An actuary uses mathematical analysis to assess the probability of complex risks and the impact of potential events on the overall health of a company. Actuarial work has a high level of responsibility as decisions and advice can have a huge impact. Actuaries work in a number of areas such as pension funds, insurance companies, healthcare providers and investment banks. To become a registered actuary, the qualification process can take 3 – 6 years. Most employers place a strong emphasis on numerical and analytical abilities but also client-facing and problem solving skills.

Here are some insights from graduates working in the actuary & risk management field:

1. Day-to-day tasks

‘A typical day can change often, depending on the project. I have spent time working on a client site full time, but other times can be in the office all day. I interact with senior people on a daily basis.’

‘Visit clients sites for a period of 1 week to 1 month, conduct meetings to discuss the controls in place and then assess the risks that would be associated if the controls were to fail. We then test each control for operating effectiveness and ensures appropriate back ups are in place to avoid a high risk situation. We then provide recommendations to the client to ensure they improve.’

‘Typically, an average day involves meeting with clients to discuss the processes in place and to determine whether they have sufficient controls in place to manage the risks they face. The job largely involves re-performing activities, data analysis and report writing.’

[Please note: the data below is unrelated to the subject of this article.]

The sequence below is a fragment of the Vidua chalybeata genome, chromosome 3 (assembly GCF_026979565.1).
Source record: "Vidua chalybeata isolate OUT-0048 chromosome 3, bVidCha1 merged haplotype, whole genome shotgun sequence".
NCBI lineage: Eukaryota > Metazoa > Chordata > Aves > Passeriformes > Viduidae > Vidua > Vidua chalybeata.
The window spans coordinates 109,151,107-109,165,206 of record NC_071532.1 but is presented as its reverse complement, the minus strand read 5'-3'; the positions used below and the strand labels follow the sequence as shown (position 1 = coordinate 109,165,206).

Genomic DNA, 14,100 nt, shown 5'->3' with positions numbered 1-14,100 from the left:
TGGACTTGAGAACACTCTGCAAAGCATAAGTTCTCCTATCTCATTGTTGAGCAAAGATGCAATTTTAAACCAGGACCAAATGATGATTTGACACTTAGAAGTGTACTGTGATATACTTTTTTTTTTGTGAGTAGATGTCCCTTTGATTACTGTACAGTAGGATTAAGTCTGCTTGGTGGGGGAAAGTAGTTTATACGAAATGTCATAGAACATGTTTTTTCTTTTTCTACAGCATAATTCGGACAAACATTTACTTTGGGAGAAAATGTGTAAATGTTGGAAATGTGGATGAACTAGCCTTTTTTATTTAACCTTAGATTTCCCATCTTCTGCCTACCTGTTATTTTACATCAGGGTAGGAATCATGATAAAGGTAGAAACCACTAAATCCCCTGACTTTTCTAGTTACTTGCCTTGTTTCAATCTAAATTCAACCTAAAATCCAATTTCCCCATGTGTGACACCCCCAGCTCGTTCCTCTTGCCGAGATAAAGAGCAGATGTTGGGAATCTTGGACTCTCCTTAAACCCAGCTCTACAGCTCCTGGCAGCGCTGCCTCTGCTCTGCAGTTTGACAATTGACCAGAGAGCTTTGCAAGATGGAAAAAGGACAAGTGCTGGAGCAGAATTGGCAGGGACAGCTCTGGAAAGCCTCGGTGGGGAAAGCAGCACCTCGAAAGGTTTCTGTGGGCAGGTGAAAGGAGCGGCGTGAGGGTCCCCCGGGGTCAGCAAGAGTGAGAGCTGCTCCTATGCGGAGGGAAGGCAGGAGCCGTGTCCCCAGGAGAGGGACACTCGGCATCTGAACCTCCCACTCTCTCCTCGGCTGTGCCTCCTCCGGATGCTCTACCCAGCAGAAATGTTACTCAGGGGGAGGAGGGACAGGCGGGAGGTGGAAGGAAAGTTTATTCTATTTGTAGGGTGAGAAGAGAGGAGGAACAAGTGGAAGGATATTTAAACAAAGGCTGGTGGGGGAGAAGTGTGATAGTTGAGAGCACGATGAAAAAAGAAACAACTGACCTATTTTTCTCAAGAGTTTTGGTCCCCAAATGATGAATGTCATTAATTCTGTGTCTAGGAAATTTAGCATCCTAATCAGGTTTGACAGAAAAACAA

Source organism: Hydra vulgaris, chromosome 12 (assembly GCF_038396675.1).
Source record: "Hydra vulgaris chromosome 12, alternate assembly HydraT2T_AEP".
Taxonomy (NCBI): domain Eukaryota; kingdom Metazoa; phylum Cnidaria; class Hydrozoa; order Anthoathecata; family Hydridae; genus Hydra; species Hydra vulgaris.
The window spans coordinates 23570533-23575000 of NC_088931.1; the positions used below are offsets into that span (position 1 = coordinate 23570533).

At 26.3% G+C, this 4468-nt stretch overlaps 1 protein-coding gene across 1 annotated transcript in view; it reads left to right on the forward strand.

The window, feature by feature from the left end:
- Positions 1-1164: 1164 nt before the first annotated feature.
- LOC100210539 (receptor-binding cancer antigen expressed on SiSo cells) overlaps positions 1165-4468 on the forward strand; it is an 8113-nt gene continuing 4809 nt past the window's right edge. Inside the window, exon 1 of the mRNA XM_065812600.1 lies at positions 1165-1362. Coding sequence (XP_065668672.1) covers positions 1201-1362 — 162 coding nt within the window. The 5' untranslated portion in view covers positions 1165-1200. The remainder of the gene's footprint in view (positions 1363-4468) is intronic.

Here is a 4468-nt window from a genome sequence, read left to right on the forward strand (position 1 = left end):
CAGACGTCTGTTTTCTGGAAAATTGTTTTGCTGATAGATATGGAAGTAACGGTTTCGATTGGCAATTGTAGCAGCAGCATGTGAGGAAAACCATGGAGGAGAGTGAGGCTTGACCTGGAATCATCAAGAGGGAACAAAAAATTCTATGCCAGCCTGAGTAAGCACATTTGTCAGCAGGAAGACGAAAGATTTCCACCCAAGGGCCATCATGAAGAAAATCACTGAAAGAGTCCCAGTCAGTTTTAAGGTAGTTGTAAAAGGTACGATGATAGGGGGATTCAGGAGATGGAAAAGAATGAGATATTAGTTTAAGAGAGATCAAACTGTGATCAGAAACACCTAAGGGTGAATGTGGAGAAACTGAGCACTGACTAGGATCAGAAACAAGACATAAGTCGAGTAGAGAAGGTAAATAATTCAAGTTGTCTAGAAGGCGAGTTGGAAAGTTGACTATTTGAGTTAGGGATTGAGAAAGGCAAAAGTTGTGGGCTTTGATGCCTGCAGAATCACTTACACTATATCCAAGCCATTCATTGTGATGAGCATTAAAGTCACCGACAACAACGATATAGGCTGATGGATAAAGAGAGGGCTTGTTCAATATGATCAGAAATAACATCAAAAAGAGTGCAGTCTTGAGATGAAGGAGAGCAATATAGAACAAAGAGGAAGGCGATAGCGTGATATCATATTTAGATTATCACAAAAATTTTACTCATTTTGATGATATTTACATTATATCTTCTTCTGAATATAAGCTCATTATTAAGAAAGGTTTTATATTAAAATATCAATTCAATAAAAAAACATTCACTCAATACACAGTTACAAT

2. Best and worst 

‘Very varied work, responsibility early, good training, good hours, people are great to work with, clear career progression, lots of social events, lots of CSR work to get involved with. Some of the work can be quite dull.’

‘The chance to work with many different people on a variety of projects. The work tends to come in waves, so there are times when everyone is very busy and times when there is very little to do.’

‘Get to network and meet many different people. Each project is different so you are continuously building up different skills.’

3. Average working hours

9am – 6pm

4. Average graduate salary

£27,000 – £29,000

5. Interview tips

‘Understand what the role is, as it’s specific.’

‘Work performed in departments is very different, so research to be sure that you apply for the role that would suit you best.’

‘Research the company and the qualification. Be friendly and smile. Read the news to keep updated on current affairs. Prepare answers to situational and behavioural questions.’

Click here for the full collection of graduate job reviews for jobs in the actuary & risk management field.

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interview tips

Making an Impact: My Apprenticeship(s) at Dstl. Read Will’s story here.

1
Have your own questions prepared. It's your turn! As the interview comes to a close, one of the final questions you may be asked is "What can I answer for you?" Your interviewer will expect you to have...
2
Research the Company. Do your homework about the employer and the industry so you are ready for the interview question "What do you know about this company?"
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